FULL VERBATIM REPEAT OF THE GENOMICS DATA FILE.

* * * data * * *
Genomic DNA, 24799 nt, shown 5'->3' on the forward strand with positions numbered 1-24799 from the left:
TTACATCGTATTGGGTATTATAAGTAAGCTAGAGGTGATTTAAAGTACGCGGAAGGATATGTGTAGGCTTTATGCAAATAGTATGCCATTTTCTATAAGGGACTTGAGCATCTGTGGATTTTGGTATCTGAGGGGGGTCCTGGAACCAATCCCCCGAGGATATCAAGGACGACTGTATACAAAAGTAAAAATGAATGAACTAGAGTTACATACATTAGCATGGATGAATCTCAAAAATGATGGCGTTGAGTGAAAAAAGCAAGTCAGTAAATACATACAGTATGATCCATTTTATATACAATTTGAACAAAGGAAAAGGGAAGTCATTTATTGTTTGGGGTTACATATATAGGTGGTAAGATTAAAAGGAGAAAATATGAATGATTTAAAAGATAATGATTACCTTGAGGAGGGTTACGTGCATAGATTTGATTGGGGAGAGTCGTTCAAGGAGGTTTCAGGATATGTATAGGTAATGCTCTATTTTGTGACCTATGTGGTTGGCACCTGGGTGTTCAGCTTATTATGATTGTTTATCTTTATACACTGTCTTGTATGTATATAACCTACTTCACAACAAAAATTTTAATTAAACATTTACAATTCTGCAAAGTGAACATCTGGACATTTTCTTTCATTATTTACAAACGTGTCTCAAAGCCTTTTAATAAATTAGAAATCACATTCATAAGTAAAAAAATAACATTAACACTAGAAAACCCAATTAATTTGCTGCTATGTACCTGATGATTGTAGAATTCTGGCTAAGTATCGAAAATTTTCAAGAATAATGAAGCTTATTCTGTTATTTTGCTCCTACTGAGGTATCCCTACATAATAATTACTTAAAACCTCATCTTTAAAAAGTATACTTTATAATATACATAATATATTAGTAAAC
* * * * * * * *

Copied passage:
Genomic DNA, 24799 nt, shown 5'->3' on the forward strand with positions numbered 1-24799 from the left:
TTACATCGTATTGGGTATTATAAGTAAGCTAGAGGTGATTTAAAGTACGCGGAAGGATATGTGTAGGCTTTATGCAAATAGTATGCCATTTTCTATAAGGGACTTGAGCATCTGTGGATTTTGGTATCTGAGGGGGGTCCTGGAACCAATCCCCCGAGGATATCAAGGACGACTGTATACAAAAGTAAAAATGAATGAACTAGAGTTACATACATTAGCATGGATGAATCTCAAAAATGATGGCGTTGAGTGAAAAAAGCAAGTCAGTAAATACATACAGTATGATCCATTTTATATACAATTTGAACAAAGGAAAAGGGAAGTCATTTATTGTTTGGGGTTACATATATAGGTGGTAAGATTAAAAGGAGAAAATATGAATGATTTAAAAGATAATGATTACCTTGAGGAGGGTTACGTGCATAGATTTGATTGGGGAGAGTCGTTCAAGGAGGTTTCAGGATATGTATAGGTAATGCTCTATTTTGTGACCTATGTGGTTGGCACCTGGGTGTTCAGCTTATTATGATTGTTTATCTTTATACACTGTCTTGTATGTATATAACCTACTTCACAACAAAAATTTTAATTAAACATTTACAATTCTGCAAAGTGAACATCTGGACATTTTCTTTCATTATTTACAAACGTGTCTCAAAGCCTTTTAATAAATTAGAAATCACATTCATAAGTAAAAAAATAACATTAACACTAGAAAACCCAATTAATTTGCTGCTATGTACCTGATGATTGTAGAATTCTGGCTAAGTATCGAAAATTTTCAAGAATAATGAAGCTTATTCTGTTATTTTGCTCCTACTGAGGTATCCCTACATAATAATTACTTAAAACCTCATCTTTAAAAAGTATACTTTATAATATACATAATATATTAGTAAAC